Friday, July 11, 2008

The Whig Narrative of History: Secular Creationism (Part I)

One of the continuing influences on how the general public understands Western History is the Whig narrative. This view of History was supported by such figures as the eighteenth century historian Edward Gibbon, in his Decline and Fall of the Roman Empire and twentieth century historians such as Will and Ariel Durant, in their eleven volume Story of Civilization. Since the mid 20th century, though, this view has been rejected by the historical community. Nevertheless this narrative continues to be put forward, in various forms, in our popular culture, in textbooks and in classrooms. I would argue that the reason for the continued tolerance the Whig narrative is that it benefits secularism. In a sense, the Whig narrative is secularism’s own creation myth; it explains the creation of modern secularism in such a way as to ensconce the secularist as the hero of the narrative and those opposed to secularism as the villains.

In essence the Whig narrative is as follows: there was the golden ages of Greece and Rome, during which philosophy, art and literature flourished. But, with the fall of the Roman Empire in 476, western civilization fell into a thousand year dark age, the Middle Ages. The chief cause of the downfall of the Roman Empire was the rise of Christianity, which undermined the Roman Empire from within as the barbarian invaders attacked from without.

The Middle Ages was a time when men lived under the physical tyranny of Feudalism and the spiritual tyranny of the Church. The Church and the aristocracy both supported each other. The Church told the populace that it was God’s will that they live under the rule of kings and noblemen and that any rebellion against the established order was a rebellion against the authority of God. In turn the feudal aristocracy supported the Church; bishops lived like noblemen, popes like kings. The feudal aristocracy made Christianity the official religion throughout Europe and persecuted all those who did not comply.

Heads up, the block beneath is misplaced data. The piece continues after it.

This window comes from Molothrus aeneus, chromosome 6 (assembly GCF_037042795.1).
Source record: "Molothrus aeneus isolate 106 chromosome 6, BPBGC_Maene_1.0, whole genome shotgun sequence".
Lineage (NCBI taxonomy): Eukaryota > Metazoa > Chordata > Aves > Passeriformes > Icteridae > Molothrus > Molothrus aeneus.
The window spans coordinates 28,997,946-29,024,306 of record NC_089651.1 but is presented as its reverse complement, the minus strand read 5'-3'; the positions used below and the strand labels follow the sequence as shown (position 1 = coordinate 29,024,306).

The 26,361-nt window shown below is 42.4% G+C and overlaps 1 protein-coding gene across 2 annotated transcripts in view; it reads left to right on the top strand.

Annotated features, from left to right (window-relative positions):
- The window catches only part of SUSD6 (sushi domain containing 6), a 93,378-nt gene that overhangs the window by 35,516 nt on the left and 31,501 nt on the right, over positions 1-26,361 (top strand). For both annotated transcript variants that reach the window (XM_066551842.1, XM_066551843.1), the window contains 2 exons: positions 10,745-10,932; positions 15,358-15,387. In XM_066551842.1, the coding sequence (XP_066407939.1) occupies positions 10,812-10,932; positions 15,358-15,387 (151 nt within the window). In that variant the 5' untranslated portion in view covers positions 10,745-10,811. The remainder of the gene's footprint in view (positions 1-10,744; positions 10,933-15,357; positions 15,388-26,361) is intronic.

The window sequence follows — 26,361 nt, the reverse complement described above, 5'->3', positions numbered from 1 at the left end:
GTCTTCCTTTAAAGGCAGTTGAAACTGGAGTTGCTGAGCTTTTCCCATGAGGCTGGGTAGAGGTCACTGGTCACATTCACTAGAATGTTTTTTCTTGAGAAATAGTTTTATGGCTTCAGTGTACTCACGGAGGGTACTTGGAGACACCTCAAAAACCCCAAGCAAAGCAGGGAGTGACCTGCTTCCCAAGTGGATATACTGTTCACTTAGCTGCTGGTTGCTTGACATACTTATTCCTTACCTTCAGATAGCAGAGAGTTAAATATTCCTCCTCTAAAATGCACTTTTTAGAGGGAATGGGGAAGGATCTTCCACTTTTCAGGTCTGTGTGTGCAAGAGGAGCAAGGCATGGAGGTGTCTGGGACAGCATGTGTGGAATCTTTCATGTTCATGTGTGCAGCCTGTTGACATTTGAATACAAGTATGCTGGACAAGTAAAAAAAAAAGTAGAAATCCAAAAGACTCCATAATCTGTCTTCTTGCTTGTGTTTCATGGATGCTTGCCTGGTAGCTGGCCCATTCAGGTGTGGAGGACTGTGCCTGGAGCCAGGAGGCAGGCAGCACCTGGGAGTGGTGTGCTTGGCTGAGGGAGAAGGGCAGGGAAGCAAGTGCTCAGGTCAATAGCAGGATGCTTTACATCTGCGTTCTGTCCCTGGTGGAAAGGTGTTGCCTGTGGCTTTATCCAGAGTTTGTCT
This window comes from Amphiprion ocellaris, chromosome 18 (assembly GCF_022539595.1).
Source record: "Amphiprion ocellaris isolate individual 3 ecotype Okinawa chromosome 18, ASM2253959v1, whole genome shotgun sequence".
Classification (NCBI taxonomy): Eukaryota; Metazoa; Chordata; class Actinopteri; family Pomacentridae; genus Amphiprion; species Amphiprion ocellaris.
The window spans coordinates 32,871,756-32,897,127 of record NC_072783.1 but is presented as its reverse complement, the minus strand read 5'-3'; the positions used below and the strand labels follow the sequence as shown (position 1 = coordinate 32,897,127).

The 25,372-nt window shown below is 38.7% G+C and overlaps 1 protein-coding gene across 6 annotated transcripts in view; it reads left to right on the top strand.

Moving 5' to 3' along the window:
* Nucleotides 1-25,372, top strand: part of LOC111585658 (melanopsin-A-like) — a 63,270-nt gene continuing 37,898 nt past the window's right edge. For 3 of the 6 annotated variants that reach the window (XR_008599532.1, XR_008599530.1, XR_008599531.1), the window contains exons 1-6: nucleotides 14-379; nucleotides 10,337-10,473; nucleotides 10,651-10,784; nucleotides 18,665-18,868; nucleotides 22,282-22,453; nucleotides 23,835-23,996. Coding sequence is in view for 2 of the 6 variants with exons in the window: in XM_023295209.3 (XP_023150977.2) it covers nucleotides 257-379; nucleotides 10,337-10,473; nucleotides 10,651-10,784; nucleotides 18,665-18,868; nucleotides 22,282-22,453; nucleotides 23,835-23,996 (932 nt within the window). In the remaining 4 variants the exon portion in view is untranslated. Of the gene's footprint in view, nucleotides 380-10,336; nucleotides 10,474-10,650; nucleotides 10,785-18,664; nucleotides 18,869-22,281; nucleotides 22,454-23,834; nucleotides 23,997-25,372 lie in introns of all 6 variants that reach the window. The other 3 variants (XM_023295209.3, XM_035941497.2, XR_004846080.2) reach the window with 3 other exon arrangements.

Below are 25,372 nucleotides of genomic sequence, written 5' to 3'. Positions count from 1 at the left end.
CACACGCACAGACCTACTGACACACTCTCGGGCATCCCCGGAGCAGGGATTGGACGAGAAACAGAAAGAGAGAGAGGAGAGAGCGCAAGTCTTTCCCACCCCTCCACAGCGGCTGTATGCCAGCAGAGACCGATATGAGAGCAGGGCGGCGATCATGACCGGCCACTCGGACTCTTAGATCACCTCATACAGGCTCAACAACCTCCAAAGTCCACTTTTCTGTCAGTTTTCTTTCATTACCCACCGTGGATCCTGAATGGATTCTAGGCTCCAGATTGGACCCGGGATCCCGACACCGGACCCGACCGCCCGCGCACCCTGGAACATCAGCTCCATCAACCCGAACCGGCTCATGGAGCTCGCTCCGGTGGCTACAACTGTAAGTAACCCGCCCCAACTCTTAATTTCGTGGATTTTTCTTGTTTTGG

The Church kept the populace in its grip by playing on popular superstition and popular bigotry. Instead of looking toward science and reason to explain things, people resorted to supernatural explanations. The medieval world was populated by saints, angels and demons, who were viewed as the cause of things. In order to protect themselves, people, instead of turning to science, prayed to saints or resorted to the use of holy relics, which they believed possessed magical powers. If a plague struck it was due to the malevolence of witches or the Devil. This resulted in witch hunts and thousands of innocent people, mostly women, were executed as witches.

Like all tyrannical regimes, the Church used scapegoats in order to divert the attention of the populace and keep them compliant. The Church’s favorite scapegoat was the Jews. The Jews were accused of having committed the crime of deicide, the crucifixion of Jesus. Not only did Jews commit this act in the first century, but, according to the Church, Jews reenacted this crime every year on the holiday of Passover by murdering a Christian child and using the blood for their matzos. This accusation, known as the blood libel, caused the murder of hundreds of Jews. In addition Jews were often accused of desecrating the Eucharist, of worshipping the Devil and of poisoning the wells. Jews were forbidden from most trades and were forced to become moneylenders and were villainized for that as well.

While the Church preached that the Bible was the infallible word of God, it also turned to Greek philosophy, particularly the philosophy of Aristotle to support itself. While it might seem ironic that Christians would turn to a pagan such as Aristotle, the Church incorporated Aristotle into its tradition and just as it was forbidden to question the teachings of the Bible so to it became forbidden to question Aristotle. This held true even when the teachings of the Bible or of Aristotle contradicted the observation of nature. Medieval thought, Scholasticism, closed its eyes to the natural world around it. Scholastics believed that one could learn all one needed to know simply by looking in books, which contained the traditions of the ancients, which Scholastics took to be infallible truths.

Ultimately the medieval world was one dominated by religion. All the many horrible things that went on, during this dark and violent age, was the direct result of the Christian beliefs of the time. It was the Church that kept people oppressed under the chains of Feudalism; it was the Church that taught people to hate; it was the Church that opposed scientific inquiry.

(To be continued …)

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